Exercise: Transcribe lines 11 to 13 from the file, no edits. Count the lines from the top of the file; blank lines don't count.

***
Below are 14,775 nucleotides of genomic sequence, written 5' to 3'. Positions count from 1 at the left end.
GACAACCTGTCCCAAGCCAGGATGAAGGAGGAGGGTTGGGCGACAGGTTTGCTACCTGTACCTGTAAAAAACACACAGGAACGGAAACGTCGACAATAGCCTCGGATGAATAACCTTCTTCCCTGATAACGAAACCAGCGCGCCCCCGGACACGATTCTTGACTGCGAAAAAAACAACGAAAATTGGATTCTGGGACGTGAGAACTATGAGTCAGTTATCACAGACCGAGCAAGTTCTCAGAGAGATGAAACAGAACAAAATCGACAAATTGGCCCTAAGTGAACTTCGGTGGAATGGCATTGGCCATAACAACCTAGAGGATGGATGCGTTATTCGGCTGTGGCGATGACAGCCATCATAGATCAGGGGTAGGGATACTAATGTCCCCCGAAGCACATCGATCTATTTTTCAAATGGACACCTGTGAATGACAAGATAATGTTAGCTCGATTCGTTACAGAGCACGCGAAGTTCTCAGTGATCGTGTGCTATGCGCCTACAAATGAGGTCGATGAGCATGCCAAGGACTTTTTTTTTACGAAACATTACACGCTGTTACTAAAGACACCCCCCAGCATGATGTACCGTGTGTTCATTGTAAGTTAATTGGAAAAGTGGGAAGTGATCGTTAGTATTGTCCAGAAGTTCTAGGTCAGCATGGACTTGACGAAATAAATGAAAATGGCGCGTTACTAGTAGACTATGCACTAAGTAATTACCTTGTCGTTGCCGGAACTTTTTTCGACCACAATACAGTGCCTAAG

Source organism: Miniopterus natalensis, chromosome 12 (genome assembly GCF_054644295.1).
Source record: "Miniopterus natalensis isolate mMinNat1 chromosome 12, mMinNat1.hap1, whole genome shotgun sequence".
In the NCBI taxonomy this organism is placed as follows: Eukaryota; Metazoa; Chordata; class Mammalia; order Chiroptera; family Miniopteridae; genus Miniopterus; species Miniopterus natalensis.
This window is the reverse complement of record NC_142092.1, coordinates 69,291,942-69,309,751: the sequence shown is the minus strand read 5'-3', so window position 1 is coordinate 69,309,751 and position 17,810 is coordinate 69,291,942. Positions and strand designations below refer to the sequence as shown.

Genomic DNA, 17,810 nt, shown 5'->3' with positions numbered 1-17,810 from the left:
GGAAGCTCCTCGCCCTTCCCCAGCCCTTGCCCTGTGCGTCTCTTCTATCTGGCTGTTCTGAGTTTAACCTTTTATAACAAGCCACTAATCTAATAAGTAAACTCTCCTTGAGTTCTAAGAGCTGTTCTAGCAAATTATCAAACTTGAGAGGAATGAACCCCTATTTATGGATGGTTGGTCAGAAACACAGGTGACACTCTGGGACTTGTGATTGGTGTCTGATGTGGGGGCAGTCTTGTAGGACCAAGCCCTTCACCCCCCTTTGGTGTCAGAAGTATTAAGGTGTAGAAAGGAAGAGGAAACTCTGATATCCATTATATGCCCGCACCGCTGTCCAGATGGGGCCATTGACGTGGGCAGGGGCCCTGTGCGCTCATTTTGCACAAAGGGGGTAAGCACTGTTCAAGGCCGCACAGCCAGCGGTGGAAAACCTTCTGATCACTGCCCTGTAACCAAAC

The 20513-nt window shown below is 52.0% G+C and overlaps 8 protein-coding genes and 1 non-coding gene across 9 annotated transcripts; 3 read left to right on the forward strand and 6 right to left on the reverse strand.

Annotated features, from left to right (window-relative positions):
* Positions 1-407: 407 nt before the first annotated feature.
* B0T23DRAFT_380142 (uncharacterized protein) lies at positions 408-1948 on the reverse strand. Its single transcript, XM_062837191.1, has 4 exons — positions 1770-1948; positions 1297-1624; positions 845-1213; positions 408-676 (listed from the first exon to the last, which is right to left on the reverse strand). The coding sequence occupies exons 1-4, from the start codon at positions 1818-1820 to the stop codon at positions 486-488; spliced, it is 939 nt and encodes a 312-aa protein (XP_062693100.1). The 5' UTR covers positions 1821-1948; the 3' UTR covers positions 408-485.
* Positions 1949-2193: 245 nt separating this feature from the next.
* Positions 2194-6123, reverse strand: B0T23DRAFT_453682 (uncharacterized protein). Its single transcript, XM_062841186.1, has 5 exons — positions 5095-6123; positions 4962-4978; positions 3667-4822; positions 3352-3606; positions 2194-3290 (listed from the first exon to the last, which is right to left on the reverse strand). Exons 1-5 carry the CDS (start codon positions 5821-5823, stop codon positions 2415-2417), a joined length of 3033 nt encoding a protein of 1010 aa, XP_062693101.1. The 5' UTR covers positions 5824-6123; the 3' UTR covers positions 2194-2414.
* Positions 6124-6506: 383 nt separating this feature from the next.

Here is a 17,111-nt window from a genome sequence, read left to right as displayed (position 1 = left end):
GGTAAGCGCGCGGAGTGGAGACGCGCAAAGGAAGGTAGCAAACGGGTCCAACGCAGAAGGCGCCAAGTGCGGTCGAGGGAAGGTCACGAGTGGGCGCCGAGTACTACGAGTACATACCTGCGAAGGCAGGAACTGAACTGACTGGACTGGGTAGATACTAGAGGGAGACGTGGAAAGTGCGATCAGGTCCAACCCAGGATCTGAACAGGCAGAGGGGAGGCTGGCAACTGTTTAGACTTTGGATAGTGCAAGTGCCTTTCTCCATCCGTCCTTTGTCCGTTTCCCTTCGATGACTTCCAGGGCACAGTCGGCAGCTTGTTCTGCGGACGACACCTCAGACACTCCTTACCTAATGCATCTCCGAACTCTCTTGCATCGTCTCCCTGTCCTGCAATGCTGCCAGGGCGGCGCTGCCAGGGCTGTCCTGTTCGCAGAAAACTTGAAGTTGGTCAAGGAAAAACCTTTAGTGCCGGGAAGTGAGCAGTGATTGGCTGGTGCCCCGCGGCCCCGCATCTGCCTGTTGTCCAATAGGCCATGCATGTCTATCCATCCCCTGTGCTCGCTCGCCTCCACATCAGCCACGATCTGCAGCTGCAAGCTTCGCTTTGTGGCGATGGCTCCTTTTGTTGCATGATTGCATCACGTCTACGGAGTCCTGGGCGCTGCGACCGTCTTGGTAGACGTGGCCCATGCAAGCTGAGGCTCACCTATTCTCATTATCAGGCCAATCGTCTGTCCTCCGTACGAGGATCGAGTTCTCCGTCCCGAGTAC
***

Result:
* Positions 1-407: 407 nt before the first annotated feature.
* B0T23DRAFT_380142 (uncharacterized protein) lies at positions 408-1948 on the reverse strand. Its single transcript, XM_062837191.1, has 4 exons — positions 1770-1948; positions 1297-1624; positions 845-1213; positions 408-676 (listed from the first exon to the last, which is right to left on the reverse strand). The coding sequence occupies exons 1-4, from the start codon at positions 1818-1820 to the stop codon at positions 486-488; spliced, it is 939 nt and encodes a 312-aa protein (XP_062693100.1). The 5' UTR covers positions 1821-1948; the 3' UTR covers positions 408-485.
* Positions 1949-2193: 245 nt separating this feature from the next.